The Real Russia. Today. The dangers of Navalny's (and Putin's) labor union populism, lying to the Anti-Corruption Foundation, and anti-Putin graffiti
Tuesday, April 2, 2019
This day in history: 117 years ago, on April 2, 1902, Russian Imperial Interior Minister Dmitry Sipyagin was assassinated in the Mariinsky Palace by a Socialist-Revolutionary radical. The murder was a severe setback to Finance Minister and reformer Sergei Witte.
- Navalny’s labor union demands higher pay for civil servants, in accordance with Putin’s May 2012 executive order. Here’s why that’s impossible.
- A former ‘Putin’s chef’ employee reported on sanitation violations in school lunches. Now, she says anti-corruption activists forced her to lie.
- Columnist and former diplomat Vladimir Frolov explains what Russia wants in Venezuela
- Graffiti about Putin triggers first enforcement of Russia's new law banning online anti-government insults
- Duma to consider easing requirement for regional candidates to collect signatures from incumbent legislators
- ‘Isolation’ of Russian Internet may require providers to use government-approved encryption techniques
- Explosion in St. Petersburg military academy injures four, sparks criminal investigation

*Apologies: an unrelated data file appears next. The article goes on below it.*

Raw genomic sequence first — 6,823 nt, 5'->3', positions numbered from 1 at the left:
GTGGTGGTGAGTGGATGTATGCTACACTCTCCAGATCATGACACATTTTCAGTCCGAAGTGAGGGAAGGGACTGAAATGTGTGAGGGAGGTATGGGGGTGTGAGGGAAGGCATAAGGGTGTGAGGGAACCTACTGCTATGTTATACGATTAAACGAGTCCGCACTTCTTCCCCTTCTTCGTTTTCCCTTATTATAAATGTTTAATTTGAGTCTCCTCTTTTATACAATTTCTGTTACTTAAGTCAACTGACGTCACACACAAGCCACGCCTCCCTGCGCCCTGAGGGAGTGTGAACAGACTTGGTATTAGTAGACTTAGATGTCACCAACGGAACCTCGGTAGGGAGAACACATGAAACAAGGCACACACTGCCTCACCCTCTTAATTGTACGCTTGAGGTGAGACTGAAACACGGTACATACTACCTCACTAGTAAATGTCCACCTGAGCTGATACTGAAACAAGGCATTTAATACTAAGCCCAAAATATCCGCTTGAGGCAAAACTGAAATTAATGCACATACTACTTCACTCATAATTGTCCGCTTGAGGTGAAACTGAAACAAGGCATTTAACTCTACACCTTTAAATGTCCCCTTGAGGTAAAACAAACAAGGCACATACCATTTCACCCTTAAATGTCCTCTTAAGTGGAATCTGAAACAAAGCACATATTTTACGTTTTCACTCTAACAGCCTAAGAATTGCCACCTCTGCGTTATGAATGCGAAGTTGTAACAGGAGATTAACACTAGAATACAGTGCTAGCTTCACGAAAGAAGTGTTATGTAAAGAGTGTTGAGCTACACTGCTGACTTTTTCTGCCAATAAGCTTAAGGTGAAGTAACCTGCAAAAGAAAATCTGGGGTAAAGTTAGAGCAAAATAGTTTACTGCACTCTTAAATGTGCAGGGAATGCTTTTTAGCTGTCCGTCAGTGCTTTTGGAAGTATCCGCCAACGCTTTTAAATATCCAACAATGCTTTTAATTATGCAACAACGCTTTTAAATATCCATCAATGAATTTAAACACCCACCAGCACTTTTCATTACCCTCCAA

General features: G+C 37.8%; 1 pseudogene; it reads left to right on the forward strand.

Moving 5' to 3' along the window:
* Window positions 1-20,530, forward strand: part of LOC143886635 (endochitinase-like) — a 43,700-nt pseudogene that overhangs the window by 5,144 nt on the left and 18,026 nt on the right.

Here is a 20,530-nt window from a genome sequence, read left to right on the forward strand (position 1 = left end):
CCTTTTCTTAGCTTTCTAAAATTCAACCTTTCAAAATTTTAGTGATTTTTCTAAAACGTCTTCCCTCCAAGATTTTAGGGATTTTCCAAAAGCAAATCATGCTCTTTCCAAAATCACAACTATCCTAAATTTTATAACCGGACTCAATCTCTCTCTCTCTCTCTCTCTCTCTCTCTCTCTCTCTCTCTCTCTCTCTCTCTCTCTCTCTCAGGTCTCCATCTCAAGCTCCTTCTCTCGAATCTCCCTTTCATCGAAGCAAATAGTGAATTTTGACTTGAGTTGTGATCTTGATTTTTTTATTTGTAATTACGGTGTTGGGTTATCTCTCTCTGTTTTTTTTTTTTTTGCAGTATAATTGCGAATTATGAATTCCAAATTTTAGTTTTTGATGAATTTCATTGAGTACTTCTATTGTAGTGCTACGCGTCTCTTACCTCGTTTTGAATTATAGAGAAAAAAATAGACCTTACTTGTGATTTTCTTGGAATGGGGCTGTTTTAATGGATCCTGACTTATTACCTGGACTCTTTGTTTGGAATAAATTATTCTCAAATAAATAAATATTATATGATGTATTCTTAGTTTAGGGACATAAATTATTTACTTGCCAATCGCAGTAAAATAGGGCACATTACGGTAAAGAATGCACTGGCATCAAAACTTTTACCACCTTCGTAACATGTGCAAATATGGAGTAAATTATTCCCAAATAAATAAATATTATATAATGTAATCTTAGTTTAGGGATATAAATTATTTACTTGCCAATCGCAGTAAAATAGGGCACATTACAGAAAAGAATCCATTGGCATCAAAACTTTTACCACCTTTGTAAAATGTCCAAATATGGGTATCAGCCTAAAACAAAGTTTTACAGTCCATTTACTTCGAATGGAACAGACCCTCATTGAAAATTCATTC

- Social media content from Alexey Navalny, Ivan Begtin, Mikhail Fishman, Natalia Gryaznevich, Ilya Shumanov, and Aleksandr Peredruk
In January, opposition politician Alexey Navalny created a labor union designed to hold state officials accountable for carrying out executive orders signed by Vladimir Putin on May 7, 2012. According to that presidential decree, kindergarten teachers, nurses, and lab technicians at hospitals and health clinics, as well as cultural professionals, should have started earning average salaries equal to 100 percent of the mean income in their regions, while salaries paid to doctors, higher education instructors, and researchers are supposed to average 200 percent. The idea promises to win Navalny a lot of new supporters: the government considers President Putin’s “May Orders” to be fully implemented, but most of the supposed beneficiaries are still surviving on below-average incomes, and sometimes their wages are still dramatically below average. Navalny’s labor union could boost his political popularity, but the project reproduces the same dangers Putin's executive order poses to the development of Russia’s healthcare, education, and culture.
Natalya Shilova, who formerly worked for a company called Moskovsky Shkolnik that provides lunches for Moscow schools, appeared several weeks ago in an investigative video report by the Anti-Corruption Foundation (FBK). In the video, Shilova spoke about sanitary violations committed by her former employer, which is allegedly tied to the Putin-allied businessman Evgeny Prigozhin. On April 2, she retracted the evidence she gave in a new video published on YouTube by the Federal News Agency, a media outlet that also has reported ties to Prigozhin and his “troll factory” in St. Petersburg. In her latest video, Shilova said she had agreed to speak with the FBK and its founder, opposition politician Alexey Navalny, in exchange for money that would allow her to pay health care costs for her child. She also asserted that the FBK report included inaccurate information.